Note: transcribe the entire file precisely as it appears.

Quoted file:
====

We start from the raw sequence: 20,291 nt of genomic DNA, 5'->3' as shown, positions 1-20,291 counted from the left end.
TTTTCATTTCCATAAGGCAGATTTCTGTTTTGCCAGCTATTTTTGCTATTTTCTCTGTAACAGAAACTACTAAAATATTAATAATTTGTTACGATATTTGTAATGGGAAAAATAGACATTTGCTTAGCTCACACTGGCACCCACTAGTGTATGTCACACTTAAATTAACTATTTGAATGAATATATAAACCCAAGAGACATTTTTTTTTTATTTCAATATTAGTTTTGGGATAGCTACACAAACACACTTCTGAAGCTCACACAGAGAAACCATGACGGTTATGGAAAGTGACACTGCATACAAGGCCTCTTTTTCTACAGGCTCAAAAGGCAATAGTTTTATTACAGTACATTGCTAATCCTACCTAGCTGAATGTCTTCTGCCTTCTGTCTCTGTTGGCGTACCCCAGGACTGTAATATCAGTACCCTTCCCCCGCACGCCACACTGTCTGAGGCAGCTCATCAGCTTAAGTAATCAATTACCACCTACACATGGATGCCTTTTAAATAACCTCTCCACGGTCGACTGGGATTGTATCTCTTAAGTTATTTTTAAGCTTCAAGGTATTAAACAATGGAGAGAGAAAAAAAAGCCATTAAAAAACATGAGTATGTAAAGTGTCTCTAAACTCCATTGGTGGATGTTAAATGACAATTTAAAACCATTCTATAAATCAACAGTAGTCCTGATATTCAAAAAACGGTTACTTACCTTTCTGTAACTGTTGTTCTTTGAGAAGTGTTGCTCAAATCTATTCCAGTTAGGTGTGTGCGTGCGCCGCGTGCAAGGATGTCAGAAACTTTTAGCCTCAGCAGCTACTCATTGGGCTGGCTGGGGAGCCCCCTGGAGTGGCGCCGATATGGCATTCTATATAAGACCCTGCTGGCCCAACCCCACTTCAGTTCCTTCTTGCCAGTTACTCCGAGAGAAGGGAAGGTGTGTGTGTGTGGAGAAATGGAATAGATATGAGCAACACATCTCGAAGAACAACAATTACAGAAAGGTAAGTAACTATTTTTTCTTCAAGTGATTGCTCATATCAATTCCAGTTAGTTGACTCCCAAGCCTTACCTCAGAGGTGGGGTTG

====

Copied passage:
We start from the raw sequence: 20,291 nt of genomic DNA, 5'->3' as shown, positions 1-20,291 counted from the left end.
TTTTCATTTCCATAAGGCAGATTTCTGTTTTGCCAGCTATTTTTGCTATTTTCTCTGTAACAGAAACTACTAAAATATTAATAATTTGTTACGATATTTGTAATGGGAAAAATAGACATTTGCTTAGCTCACACTGGCACCCACTAGTGTATGTCACACTTAAATTAACTATTTGAATGAATATATAAACCCAAGAGACATTTTTTTTTTATTTCAATATTAGTTTTGGGATAGCTACACAAACACACTTCTGAAGCTCACACAGAGAAACCATGACGGTTATGGAAAGTGACACTGCATACAAGGCCTCTTTTTCTACAGGCTCAAAAGGCAATAGTTTTATTACAGTACATTGCTAATCCTACCTAGCTGAATGTCTTCTGCCTTCTGTCTCTGTTGGCGTACCCCAGGACTGTAATATCAGTACCCTTCCCCCGCACGCCACACTGTCTGAGGCAGCTCATCAGCTTAAGTAATCAATTACCACCTACACATGGATGCCTTTTAAATAACCTCTCCACGGTCGACTGGGATTGTATCTCTTAAGTTATTTTTAAGCTTCAAGGTATTAAACAATGGAGAGAGAAAAAAAAGCCATTAAAAAACATGAGTATGTAAAGTGTCTCTAAACTCCATTGGTGGATGTTAAATGACAATTTAAAACCATTCTATAAATCAACAGTAGTCCTGATATTCAAAAAACGGTTACTTACCTTTCTGTAACTGTTGTTCTTTGAGAAGTGTTGCTCAAATCTATTCCAGTTAGGTGTGTGCGTGCGCCGCGTGCAAGGATGTCAGAAACTTTTAGCCTCAGCAGCTACTCATTGGGCTGGCTGGGGAGCCCCCTGGAGTGGCGCCGATATGGCATTCTATATAAGACCCTGCTGGCCCAACCCCACTTCAGTTCCTTCTTGCCAGTTACTCCGAGAGAAGGGAAGGTGTGTGTGTGTGGAGAAATGGAATAGATATGAGCAACACATCTCGAAGAACAACAATTACAGAAAGGTAAGTAACTATTTTTTCTTCAAGTGATTGCTCATATCAATTCCAGTTAGTTGACTCCCAAGCCTTACCTCAGAGGTGGGGTTG